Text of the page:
FIG. 1: My TouchOSC iPad control surface for Reason has color-coded rows for controlling four Combinators. The OSCulator document in the middle converts TouchOSC's OSC messages to MIDI messages that match Reason's default remote settings. Reason's Hardware Interface module uses MIDI channels to route these messages to the target device
If you don't want to wait for a commercial iOS-device control surface for your favorite DAW or virtual instrument, and you're willing to forgo some advanced features (two-way communication, for example), designing your own is much easier than you might think. You'll want to use OpenSound Control (OSC) because it is designed for network communication, and if you're not targeting an application that supports OSC, you'll need to convert the OSC messages to MIDI.
Hexler TouchOSC ($4.99 from the iTunes store) is an iOS application that hosts OSC control surfaces and handles WiFi communication with your computer. The free downloadable companion program TouchOSC Editor lets you design the control-surface GUI on your computer (Mac, Win, or Linux) and upload it to your iOS device. OSCulator ($39, Mac) lets you easily map OSC messages to MIDI messages and provides a MIDI port for routing these messages to your MIDI applications. The process for Windows is a bit more involved; it is documented on the Hexler website. Here are the details for a control panel that I use frequently with Propellerhead Reason.
TouchOSC Editor offers graphic elements for use as buttons, faders, knobs, labels, and LEDs. You can get as device specific as you like in your design, but you'll save lots of time and probably build a more useful control surface if you keep it generic. One way to do that with Reason is to target the Combinator module. That lets you control any Reason device by wrapping it in a Combinator and mapping its controls to the Combinator's.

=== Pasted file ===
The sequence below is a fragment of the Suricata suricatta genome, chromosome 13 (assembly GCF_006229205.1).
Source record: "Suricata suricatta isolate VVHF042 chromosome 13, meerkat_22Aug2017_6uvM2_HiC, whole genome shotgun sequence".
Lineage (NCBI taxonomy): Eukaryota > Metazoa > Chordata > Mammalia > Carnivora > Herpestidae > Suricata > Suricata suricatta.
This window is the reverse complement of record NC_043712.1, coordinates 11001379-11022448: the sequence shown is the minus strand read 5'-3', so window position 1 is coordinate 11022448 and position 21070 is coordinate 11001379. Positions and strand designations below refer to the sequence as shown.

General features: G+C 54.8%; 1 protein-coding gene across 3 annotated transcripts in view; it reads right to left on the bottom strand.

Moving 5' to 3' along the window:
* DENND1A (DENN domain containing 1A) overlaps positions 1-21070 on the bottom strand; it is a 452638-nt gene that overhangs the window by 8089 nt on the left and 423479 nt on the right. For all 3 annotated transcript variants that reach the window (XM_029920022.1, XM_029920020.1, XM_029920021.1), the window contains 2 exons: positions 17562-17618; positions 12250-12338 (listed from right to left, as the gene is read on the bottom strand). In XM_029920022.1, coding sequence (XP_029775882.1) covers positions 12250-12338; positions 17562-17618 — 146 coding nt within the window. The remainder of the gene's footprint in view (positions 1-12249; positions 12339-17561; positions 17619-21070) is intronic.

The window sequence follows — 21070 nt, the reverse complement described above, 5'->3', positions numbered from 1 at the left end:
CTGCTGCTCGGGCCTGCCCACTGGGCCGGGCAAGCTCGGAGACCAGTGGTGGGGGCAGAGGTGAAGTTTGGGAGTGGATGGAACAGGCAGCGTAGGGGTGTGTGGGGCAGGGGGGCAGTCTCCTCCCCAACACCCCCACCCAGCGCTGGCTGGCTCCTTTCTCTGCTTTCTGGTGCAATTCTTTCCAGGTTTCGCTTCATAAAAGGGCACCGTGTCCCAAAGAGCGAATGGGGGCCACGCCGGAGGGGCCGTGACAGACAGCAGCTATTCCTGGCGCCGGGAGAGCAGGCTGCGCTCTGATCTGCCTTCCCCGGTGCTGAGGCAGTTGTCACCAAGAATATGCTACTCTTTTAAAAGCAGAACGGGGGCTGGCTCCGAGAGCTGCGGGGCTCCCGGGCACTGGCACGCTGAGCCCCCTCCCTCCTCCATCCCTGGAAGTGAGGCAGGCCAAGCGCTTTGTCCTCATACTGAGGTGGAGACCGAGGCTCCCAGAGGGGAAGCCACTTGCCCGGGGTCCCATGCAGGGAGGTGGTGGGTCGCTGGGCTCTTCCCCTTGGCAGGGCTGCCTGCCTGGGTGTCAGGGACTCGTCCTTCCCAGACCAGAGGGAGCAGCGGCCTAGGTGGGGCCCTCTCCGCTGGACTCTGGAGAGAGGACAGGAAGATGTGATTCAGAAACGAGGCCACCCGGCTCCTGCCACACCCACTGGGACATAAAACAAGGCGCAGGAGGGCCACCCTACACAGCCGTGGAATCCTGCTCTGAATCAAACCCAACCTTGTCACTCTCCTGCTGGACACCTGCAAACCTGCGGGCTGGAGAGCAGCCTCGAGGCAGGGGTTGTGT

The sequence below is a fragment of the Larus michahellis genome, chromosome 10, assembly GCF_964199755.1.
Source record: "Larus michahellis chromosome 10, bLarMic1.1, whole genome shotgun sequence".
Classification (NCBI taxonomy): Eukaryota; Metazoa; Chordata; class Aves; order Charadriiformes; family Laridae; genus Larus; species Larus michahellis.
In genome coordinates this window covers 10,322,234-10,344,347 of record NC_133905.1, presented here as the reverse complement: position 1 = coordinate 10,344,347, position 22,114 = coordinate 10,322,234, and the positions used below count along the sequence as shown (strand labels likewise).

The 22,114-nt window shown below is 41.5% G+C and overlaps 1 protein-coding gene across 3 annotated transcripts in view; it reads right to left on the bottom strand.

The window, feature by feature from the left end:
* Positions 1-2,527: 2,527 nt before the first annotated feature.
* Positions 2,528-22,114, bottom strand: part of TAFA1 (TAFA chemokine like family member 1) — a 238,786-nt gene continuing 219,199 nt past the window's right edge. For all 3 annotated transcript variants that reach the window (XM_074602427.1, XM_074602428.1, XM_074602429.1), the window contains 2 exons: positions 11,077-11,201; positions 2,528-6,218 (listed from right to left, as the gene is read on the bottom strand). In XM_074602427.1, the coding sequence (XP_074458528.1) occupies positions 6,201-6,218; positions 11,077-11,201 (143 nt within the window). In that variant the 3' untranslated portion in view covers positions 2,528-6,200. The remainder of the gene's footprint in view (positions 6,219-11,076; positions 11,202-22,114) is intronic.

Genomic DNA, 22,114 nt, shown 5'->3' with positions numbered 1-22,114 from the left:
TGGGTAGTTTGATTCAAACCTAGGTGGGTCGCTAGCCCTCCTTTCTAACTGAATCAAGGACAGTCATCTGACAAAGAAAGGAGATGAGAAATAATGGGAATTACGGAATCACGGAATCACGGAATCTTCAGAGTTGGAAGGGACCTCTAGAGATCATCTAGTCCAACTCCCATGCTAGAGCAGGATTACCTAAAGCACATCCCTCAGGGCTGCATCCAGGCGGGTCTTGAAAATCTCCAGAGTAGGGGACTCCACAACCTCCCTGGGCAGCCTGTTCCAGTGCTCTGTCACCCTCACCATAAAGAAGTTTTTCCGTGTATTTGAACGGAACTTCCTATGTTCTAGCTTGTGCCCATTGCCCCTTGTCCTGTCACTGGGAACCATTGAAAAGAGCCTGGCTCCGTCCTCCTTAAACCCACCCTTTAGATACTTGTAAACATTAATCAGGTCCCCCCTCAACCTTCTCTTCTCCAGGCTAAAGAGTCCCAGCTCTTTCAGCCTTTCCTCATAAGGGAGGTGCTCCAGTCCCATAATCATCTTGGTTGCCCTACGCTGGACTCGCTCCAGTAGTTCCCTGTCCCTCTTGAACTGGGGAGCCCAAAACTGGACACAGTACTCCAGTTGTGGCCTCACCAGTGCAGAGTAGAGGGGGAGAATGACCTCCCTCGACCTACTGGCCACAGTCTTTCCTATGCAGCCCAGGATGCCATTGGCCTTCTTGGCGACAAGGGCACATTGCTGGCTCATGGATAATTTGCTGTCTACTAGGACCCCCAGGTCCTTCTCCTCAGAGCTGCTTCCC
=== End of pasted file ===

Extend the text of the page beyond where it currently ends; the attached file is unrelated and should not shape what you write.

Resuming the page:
Figure 1 shows the layout I use on my iPad. It controls as many as four Combinators along with four mixer channels into which the Combinators are routed. I've avoided labeling any of the iPad elements for the Combinators, relying instead on the labels on the Combinator to remind me of their function. I can use this iPad control surface with any Reason song that has a Combinator in it, ignoring any unused Combinator and mixer controls.
Once you design a control surface and upload it to your iOS device, launch OSCulator and ensure the iOS device's TouchOSC outgoing port matches OSCulator's input port (8000 by default). Touch the iOS device graphic controls one at a time and each will appear as a separate message line in the OSCulator window. These lines are ordered alphabetically by control name, so if you rename the controls in a logical fashion as you create them in TouchOSC Editor, you'll be able to easily identify the line corresponding to each control. (Edit only the part of the name after the last slash and limit yourself to lowercase letters and numerals.)
The next step is to set the MIDI event type, number, and channel for each line. Then lock the OSCulator document (Command + L) and save it. You'll need to open this document each time you use the TouchOSC control surface.
You can use your target's MIDI-learn function to map OSCulator's MIDI output to the desired controls, but in Reason, it's easier to set up OSCulator as an Advanced MIDI input and use Reason's built-in MIDI routings. Use a different MIDI channel for the mixer and each set of Combinator controls, and use Reason's Hardware Interface panel to route the controls by channel to the corresponding Reason devices.
Len Sasso is a freelance writer and frequent EM contributor.